Quebec Court Dismisses Proposed Class Action Against Cannabis Company
On January 23, 2023, the Quebec Superior Court denied leave to pursue a class action lawsuit against HEXO Corp. The proposed class-action lawsuit alleges various allegations of misrepresentation and disclosure violations during the period from April 2018 to March 2020.1
The decision determined that the release of negative news followed by a decline in a public issuer’s share price is not, by itself, sufficient to satisfy the requirements of statutory misrepresentation claims. Arguments based on backlogged arguments and considered in hindsight will not satisfy the plaintiffs’ burden of proof to demonstrate a reasonable possibility that the lawsuit will be decided in their favour.
A. Factual Background
I. Delivery Agreement
In April 2018, HEXO issued a press release announcing that it had entered into a supply agreement with what later became Société québécoise du Cannabis (the “SQDC“), to be Quebec’s preferred supplier of cannabis products for five years (the “Delivery AgreementThe press release said that the supply agreement required SQDC to purchase 20,000 kilograms of the product in the first year after cannabis was legalized. It revealed that SQDC had the right to terminate the agreement in certain circumstances and contained words of caution regarding the reliance on forward-looking statements.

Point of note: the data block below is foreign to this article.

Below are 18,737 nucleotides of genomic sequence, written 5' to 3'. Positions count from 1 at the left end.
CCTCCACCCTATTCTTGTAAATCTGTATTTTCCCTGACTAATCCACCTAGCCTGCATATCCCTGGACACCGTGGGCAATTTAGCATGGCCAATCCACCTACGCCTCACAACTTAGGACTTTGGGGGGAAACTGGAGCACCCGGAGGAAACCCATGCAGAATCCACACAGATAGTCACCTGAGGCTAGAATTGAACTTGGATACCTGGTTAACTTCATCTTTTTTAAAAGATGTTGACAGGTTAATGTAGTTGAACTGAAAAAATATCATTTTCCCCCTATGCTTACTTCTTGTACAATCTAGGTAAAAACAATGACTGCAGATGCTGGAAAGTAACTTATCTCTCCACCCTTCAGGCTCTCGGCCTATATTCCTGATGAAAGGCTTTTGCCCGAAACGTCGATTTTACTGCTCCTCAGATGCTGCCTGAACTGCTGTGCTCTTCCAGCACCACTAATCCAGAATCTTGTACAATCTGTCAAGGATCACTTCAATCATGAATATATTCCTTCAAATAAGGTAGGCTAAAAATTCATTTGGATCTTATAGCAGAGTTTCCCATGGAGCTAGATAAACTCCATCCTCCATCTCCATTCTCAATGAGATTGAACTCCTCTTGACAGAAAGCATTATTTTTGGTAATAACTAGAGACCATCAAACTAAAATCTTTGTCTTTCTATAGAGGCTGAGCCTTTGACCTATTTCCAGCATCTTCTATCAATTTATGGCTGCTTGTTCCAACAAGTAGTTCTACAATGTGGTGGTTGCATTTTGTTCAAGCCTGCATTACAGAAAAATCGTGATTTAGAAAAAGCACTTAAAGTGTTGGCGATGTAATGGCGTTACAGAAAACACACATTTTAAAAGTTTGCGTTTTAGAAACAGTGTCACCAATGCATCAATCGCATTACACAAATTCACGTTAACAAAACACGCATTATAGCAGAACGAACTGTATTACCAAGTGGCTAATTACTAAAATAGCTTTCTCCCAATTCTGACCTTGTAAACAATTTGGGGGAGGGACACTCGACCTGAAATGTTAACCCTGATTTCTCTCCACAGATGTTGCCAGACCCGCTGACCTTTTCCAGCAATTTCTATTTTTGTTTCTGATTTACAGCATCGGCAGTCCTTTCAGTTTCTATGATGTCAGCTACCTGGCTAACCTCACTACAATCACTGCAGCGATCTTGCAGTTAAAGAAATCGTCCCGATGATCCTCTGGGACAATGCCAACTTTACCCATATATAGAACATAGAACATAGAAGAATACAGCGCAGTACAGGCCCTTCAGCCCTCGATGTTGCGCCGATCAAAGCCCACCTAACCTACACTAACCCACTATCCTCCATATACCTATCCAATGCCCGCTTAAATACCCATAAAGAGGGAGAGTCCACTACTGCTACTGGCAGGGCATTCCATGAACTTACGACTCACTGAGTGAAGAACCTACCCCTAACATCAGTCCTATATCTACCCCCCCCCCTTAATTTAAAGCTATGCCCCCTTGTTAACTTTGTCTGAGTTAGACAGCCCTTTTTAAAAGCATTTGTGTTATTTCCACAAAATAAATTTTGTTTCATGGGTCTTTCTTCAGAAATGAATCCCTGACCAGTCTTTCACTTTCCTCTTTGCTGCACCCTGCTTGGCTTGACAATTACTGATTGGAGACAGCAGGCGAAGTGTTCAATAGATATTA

Management discussion and analysis of the company (“MD&A“) underscored the strategic importance of its relationship with SQDC, estimating potential sales under the supply deal could reach $1 billion.
ii. company acquisition
In March 2019, HEXO issued another press release announcing that it would acquire Newstrike, another publicly traded cannabis company. With this acquisition, HEXO estimated that its net income from cannabis sales in Canada would be more than $400 million.
The announcement included that the Newstrike acquisition would add approximately 470,000 square feet of additional manufacturing space in Ontario’s Niagara region and generate approximately $10 million in annual synergies.
Speaking to analysts the day after the announcement, the company said 250,000 square feet of Niagara manufacturing space was licensed and operating.
iii. sales estimates
After the acquisition was announced, the company provided estimated sales. For example, the Company’s MD&A dated June 12, 2019 estimated that revenue would double in the fourth quarter of 2019 due in part to the supply agreement and the Newstrike acquisition.
IV. set of bad news
Over the next nine months, the company made a series of negative announcements that repeatedly caused the company to fall. These announcements included:
- The company withdrew its $400 million revenue guidance and right-sized its operations, including winding up operations at the Niagara facility acquired from Newstrike.
- “Block B” of the Niagara facility (approximately 17 percent of the facility) was discovered to be underlicensed. Cultivation and production activities on the unlicensed land were stopped immediately. The company subsequently announced that it would sell the Niagara facility.